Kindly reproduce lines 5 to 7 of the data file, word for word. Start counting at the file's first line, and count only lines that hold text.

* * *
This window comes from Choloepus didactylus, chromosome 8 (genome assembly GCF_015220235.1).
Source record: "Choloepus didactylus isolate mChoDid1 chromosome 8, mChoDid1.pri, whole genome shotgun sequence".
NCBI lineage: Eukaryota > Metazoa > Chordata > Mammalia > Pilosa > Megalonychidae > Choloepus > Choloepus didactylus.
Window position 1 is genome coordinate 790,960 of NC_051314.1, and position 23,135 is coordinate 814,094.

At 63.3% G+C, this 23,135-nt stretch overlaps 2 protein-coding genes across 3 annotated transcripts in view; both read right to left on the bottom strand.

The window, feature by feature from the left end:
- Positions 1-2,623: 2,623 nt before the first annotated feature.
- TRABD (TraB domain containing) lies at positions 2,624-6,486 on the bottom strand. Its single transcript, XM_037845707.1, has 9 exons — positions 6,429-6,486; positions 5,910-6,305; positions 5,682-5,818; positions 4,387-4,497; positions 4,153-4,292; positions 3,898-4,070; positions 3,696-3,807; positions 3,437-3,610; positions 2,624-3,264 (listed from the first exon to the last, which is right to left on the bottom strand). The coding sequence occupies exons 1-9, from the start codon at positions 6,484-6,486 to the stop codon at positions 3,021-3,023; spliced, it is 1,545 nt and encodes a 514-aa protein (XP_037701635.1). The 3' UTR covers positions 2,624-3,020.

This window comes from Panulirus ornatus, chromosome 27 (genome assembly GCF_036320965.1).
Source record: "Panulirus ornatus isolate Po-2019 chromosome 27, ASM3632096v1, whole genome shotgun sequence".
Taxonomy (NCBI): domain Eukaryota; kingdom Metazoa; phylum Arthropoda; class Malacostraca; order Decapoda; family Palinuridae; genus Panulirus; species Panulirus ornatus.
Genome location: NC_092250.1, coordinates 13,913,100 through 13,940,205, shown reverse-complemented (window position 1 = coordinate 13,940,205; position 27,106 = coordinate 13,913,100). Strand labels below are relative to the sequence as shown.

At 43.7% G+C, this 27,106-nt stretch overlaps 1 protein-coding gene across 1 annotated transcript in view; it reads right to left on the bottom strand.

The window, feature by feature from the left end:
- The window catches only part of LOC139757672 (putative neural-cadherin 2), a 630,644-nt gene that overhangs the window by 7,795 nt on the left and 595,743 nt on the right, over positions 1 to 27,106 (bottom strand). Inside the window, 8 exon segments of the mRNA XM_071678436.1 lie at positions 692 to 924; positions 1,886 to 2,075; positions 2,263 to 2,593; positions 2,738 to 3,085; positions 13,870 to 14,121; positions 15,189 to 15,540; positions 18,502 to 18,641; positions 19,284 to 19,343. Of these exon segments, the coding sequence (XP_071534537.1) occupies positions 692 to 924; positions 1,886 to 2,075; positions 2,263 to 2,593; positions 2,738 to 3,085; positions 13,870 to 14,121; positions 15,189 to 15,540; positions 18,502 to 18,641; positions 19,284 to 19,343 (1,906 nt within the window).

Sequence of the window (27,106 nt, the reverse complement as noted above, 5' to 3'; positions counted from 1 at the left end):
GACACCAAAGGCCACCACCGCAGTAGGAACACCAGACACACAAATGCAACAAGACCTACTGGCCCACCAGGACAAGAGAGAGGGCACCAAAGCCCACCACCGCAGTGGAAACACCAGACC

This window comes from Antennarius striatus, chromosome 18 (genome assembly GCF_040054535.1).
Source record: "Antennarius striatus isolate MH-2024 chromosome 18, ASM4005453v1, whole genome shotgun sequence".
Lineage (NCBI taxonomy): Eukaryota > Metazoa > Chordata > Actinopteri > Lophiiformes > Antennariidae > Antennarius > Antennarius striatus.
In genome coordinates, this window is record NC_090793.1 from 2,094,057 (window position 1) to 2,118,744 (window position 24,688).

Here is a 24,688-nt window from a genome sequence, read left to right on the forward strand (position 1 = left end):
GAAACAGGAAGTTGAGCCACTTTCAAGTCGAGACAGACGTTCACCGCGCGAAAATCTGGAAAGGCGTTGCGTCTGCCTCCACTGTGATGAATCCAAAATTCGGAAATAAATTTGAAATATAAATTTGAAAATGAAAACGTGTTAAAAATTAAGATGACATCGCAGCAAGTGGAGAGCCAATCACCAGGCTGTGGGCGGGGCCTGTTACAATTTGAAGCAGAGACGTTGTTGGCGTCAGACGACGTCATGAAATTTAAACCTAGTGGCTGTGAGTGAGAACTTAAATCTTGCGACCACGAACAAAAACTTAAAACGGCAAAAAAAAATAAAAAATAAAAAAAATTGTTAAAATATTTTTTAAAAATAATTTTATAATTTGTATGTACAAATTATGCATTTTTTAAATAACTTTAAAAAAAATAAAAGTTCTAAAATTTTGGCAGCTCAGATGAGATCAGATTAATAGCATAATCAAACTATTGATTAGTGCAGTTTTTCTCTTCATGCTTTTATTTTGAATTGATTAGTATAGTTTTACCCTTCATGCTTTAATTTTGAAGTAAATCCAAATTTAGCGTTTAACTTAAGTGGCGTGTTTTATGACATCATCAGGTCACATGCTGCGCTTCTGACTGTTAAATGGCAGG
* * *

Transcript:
At 63.3% G+C, this 23,135-nt stretch overlaps 2 protein-coding genes across 3 annotated transcripts in view; both read right to left on the bottom strand.

The window, feature by feature from the left end:
- Positions 1-2,623: 2,623 nt before the first annotated feature.